Seattle Retail Market Report

4th Quarter 2022

Posted In — Market Research | Market Report

Overall, retail market activity has been gaining velocity with increased leasing, rising rents and low vacancies.

Increased work from home and hybrid work continues to impact urban cores as daytime employment figures remain well below pre-pandemic levels. This trend persists in Downtown Seattle as employees are returning to the office at a very slow and steady pace. In contrast, as more employees work closer to their homes, suburban retail markets have seen a notable uptick in activity and energy.


The direct vacancy remained stable in Q4 2022 at 2.6%, while the overall availability rate declined 10 basis points (bps) during the quarter and 50 bps during the year to end the year at 2.6%. King County experienced a modest vacancy rate increase during the year, largely due to softer market dynamics in urban cores. All other counties posted year-over-year declines in vacancy rates with Thurston and Snohomish Counties having the lowest rates at 1.8% and 2.0%, respectively.


Rent growth equaled 2.4% quarter-over-quarter and 5.4% year-over-year. On an annualized basis, average asking rents saw positive rent growth every year for the past six years, averaging 6.4% per year. Most experts forecast continued rent growth in 2023, but at a more tepid pace between 3% and 5%.


Retail development declined following the pandemic but remained steady over the past two years, especially with build-to-suit and pad developments. After record completions between 2014-2019, averaging 1.2M SF per year, the annual average for 2021-2022 was only 425,000 SF. In 4Q 2022, deliveries totaled approximately 192,000 SF led by a Costco in Lake Stevens (146K SF). There is another 460,000 SF under construction including Black Diamond Crossing in East King County (208K SF) and a handful of smaller strip centers, freestanding shops, and pad developments. Some lower density retail centers will likely be redeveloped with higher density mixed-use and some ground floor retail.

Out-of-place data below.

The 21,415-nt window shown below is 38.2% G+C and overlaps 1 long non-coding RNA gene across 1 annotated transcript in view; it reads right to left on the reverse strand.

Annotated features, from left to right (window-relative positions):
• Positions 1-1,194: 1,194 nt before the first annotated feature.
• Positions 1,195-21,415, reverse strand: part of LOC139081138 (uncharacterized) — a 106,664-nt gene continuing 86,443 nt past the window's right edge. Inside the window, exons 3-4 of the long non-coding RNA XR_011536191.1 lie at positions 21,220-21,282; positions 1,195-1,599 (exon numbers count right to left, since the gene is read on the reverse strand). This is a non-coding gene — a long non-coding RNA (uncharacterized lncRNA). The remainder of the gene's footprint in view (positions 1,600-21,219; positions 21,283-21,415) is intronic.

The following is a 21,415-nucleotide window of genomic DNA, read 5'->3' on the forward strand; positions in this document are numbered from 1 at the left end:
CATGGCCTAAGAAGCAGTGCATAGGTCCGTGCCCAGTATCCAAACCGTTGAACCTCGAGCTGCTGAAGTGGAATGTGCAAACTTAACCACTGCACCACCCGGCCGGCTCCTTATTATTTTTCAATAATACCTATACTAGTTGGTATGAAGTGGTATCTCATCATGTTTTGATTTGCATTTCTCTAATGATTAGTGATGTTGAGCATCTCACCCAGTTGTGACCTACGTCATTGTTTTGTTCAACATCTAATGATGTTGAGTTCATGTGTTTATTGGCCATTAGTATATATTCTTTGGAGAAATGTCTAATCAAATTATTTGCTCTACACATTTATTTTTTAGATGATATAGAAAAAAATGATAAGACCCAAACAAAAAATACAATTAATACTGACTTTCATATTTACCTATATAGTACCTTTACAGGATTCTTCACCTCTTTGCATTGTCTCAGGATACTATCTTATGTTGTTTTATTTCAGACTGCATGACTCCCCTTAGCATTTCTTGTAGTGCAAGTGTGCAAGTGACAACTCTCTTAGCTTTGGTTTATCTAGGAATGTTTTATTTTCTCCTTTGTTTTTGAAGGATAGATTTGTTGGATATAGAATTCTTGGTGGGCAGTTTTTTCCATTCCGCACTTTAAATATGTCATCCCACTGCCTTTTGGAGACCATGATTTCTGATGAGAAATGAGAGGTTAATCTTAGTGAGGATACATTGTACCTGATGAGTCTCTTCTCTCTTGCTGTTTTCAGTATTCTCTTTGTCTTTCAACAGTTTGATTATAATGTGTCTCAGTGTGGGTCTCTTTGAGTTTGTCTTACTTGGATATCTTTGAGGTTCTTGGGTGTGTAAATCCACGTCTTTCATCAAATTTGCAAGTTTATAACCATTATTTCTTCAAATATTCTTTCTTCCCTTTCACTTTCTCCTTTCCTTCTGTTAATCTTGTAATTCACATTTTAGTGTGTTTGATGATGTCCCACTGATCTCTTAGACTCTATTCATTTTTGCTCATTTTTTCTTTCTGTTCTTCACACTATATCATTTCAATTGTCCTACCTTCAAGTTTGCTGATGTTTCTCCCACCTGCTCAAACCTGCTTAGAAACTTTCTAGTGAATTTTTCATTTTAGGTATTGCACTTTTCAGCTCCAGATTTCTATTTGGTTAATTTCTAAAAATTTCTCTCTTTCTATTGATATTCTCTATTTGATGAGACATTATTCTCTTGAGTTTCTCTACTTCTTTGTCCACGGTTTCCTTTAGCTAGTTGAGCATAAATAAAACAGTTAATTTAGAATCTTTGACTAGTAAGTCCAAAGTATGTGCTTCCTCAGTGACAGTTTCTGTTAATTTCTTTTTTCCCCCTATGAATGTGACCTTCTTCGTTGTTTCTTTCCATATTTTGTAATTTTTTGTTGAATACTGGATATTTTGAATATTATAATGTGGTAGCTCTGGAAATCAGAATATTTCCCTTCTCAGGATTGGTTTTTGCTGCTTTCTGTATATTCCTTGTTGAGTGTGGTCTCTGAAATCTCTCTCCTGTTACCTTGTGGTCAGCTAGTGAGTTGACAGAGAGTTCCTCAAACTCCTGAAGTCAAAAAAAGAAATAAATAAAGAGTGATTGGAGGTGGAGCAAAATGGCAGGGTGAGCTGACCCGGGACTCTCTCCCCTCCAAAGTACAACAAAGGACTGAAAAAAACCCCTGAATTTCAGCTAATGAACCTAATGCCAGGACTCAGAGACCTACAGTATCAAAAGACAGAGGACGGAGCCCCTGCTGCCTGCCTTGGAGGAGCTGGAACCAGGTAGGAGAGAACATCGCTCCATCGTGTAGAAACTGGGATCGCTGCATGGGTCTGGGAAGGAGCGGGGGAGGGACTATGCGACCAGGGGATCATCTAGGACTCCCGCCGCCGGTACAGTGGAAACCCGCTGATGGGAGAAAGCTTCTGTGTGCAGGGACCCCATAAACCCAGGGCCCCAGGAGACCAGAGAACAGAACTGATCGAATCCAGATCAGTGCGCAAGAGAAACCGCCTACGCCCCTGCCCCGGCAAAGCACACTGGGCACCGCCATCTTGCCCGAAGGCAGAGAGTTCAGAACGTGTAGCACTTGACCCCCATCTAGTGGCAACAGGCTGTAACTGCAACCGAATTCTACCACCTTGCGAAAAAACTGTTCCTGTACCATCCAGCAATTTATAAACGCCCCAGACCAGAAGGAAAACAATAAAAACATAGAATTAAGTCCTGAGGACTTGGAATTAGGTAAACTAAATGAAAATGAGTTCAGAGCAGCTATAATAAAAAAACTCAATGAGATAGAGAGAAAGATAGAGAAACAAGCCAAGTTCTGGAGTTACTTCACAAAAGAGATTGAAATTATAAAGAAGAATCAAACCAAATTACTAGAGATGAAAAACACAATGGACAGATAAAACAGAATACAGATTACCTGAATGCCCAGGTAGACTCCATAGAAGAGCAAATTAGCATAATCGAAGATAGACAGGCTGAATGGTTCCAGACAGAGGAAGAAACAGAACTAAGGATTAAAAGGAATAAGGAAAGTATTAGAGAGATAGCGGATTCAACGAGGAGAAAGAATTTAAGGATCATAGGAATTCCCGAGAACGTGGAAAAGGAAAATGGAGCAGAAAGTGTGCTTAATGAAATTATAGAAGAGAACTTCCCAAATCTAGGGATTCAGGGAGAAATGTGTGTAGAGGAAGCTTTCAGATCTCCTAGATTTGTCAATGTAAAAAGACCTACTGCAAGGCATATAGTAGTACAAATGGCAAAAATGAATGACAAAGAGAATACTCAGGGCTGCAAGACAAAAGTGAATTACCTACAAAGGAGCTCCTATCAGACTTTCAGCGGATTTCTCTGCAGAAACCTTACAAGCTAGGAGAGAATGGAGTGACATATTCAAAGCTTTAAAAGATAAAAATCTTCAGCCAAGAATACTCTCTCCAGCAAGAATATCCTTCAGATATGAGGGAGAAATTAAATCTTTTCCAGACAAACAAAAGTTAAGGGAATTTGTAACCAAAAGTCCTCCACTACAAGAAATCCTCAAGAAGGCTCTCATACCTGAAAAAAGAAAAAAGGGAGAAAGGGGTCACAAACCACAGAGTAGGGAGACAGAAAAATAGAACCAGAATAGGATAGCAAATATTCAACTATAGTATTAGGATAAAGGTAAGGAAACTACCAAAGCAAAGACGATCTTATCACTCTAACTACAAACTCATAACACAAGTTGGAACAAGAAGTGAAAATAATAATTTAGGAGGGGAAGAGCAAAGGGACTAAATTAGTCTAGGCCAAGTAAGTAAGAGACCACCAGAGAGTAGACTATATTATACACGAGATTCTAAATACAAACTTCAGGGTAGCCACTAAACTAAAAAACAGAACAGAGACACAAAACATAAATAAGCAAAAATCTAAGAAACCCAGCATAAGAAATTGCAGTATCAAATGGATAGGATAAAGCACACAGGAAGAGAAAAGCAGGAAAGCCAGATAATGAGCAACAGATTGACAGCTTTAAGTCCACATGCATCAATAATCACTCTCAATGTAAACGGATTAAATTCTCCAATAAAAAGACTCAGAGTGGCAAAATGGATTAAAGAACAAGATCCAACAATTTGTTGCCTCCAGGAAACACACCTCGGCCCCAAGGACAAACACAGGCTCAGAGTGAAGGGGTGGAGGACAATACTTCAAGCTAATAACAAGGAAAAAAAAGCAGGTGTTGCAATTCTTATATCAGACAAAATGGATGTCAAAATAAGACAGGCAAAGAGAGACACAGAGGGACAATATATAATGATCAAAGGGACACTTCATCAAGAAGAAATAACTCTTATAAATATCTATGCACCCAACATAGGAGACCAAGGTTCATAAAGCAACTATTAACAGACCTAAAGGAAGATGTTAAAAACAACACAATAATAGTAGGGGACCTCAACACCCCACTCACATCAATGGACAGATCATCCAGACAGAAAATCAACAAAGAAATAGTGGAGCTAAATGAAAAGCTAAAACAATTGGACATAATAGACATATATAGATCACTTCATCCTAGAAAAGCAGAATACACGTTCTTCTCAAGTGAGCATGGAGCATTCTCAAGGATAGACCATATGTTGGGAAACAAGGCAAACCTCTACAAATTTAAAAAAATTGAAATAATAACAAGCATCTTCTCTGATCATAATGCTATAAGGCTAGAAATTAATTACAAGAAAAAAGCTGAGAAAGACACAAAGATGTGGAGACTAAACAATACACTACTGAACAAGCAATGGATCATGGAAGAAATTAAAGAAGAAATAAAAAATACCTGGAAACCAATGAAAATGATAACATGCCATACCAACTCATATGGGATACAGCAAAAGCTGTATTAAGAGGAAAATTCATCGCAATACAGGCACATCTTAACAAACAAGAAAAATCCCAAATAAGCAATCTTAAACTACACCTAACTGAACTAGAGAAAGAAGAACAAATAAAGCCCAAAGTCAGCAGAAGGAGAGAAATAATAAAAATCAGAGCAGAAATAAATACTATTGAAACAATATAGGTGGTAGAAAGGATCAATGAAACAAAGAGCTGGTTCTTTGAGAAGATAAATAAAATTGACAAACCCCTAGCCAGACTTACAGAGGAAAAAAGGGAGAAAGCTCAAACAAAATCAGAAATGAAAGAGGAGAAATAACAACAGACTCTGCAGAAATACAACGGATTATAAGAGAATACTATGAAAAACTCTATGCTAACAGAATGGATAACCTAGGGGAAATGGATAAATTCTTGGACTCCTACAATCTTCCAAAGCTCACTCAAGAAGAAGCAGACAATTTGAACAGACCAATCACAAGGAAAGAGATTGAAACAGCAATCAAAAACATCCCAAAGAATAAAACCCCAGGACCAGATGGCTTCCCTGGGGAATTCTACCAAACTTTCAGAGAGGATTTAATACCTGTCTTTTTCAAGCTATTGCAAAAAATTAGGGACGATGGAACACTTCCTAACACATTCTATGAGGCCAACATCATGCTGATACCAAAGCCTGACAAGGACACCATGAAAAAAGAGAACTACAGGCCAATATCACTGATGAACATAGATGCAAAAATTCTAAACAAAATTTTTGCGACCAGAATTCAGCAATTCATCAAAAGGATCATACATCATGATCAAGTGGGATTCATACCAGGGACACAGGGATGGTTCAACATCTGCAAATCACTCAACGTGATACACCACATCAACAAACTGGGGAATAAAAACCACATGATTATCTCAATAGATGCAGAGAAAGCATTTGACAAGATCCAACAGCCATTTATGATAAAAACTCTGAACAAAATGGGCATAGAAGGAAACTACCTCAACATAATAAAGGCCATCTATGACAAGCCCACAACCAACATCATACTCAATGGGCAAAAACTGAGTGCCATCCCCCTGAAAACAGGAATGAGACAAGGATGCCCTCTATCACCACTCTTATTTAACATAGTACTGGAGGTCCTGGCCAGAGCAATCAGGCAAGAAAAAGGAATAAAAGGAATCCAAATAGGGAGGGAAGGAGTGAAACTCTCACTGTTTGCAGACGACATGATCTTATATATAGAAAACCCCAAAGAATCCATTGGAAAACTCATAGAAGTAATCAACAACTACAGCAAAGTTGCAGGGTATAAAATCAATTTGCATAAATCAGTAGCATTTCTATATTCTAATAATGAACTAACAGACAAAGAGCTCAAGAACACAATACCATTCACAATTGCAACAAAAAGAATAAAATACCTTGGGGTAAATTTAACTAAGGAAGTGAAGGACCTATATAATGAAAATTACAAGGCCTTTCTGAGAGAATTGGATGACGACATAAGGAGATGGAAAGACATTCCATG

Net absorption was positive for the second straight quarter with 268,779 SF, bringing the annual total to just under 450,000 SF. While positive and encouraging, absorption has been a shadow of what it was in prior years – previously averaging 1.0M SF per year over the last five and 1.5M SF per year over the last ten. Leasing is most active in suburban locations, especially for well-located, top-quality centers. There has also been solid activity for big box retail in all markets and for both traditional retailing and special purpose retailing. Second generation restaurant space has seen an uptick in activity, largely due to the high cost of build-out for those spaces. Activity is expected to remain steady in 2023, even with the economic headwinds and various sector challenges.


After a record year in 2021 with nearly 700 transactions over $1 million, equaling nearly $2.5 billion in sales volume, the market took a small step back in 2022 with just under 600 transaction totaling $2.0 billion. The fourth quarter included 116 deals over $1 million, about 20% of the annual total. The average cap rate remained relatively stable at 5.3%, decreasing 20 bps compared to last quarter and declining 50 bps compared to last year. Illustrating the strong demand, average $/SF increased to $418/SF in 2022, up from $389/SF in 2021 and $375/SF in 2020. The market experienced continued interest rate increases in 4Q, impacting both sales volume and cap rate. Owners are hesitant to sell as they maintain their expectations for the value of their assets which were seen before the significant change in interest rates. The increase in rates will force some owners to increase their equity for refinancing to meet the debt service coverage ratios (DSCR) or accept lower asset values when selling.

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